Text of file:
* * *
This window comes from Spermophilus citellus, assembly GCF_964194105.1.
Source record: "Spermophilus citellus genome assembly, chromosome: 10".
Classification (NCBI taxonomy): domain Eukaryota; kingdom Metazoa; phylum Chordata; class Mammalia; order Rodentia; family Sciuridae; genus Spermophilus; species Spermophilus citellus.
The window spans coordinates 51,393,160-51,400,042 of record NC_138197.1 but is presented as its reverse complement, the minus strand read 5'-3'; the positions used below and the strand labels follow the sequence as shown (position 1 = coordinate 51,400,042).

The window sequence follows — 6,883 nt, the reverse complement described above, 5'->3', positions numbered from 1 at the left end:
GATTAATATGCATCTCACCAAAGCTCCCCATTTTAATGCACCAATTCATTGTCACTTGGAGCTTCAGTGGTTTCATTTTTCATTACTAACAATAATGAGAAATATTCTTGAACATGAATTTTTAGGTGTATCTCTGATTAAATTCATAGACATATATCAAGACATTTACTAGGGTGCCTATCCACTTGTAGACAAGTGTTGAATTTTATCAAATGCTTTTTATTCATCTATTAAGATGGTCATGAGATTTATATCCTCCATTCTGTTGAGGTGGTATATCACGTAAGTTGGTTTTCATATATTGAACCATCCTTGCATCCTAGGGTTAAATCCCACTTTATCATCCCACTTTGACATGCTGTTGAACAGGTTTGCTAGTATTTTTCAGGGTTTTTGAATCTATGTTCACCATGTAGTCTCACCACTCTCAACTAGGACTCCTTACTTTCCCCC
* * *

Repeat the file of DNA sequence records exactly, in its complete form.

This window comes from Spermophilus citellus, assembly GCF_964194105.1.
Source record: "Spermophilus citellus genome assembly, chromosome: 10".
Classification (NCBI taxonomy): domain Eukaryota; kingdom Metazoa; phylum Chordata; class Mammalia; order Rodentia; family Sciuridae; genus Spermophilus; species Spermophilus citellus.
The window spans coordinates 51,393,160-51,400,042 of record NC_138197.1 but is presented as its reverse complement, the minus strand read 5'-3'; the positions used below and the strand labels follow the sequence as shown (position 1 = coordinate 51,400,042).

The window sequence follows — 6,883 nt, the reverse complement described above, 5'->3', positions numbered from 1 at the left end:
GATTAATATGCATCTCACCAAAGCTCCCCATTTTAATGCACCAATTCATTGTCACTTGGAGCTTCAGTGGTTTCATTTTTCATTACTAACAATAATGAGAAATATTCTTGAACATGAATTTTTAGGTGTATCTCTGATTAAATTCATAGACATATATCAAGACATTTACTAGGGTGCCTATCCACTTGTAGACAAGTGTTGAATTTTATCAAATGCTTTTTATTCATCTATTAAGATGGTCATGAGATTTATATCCTCCATTCTGTTGAGGTGGTATATCACGTAAGTTGGTTTTCATATATTGAACCATCCTTGCATCCTAGGGTTAAATCCCACTTTATCATCCCACTTTGACATGCTGTTGAACAGGTTTGCTAGTATTTTTCAGGGTTTTTGAATCTATGTTCACCATGTAGTCTCACCACTCTCAACTAGGACTCCTTACTTTCCCCC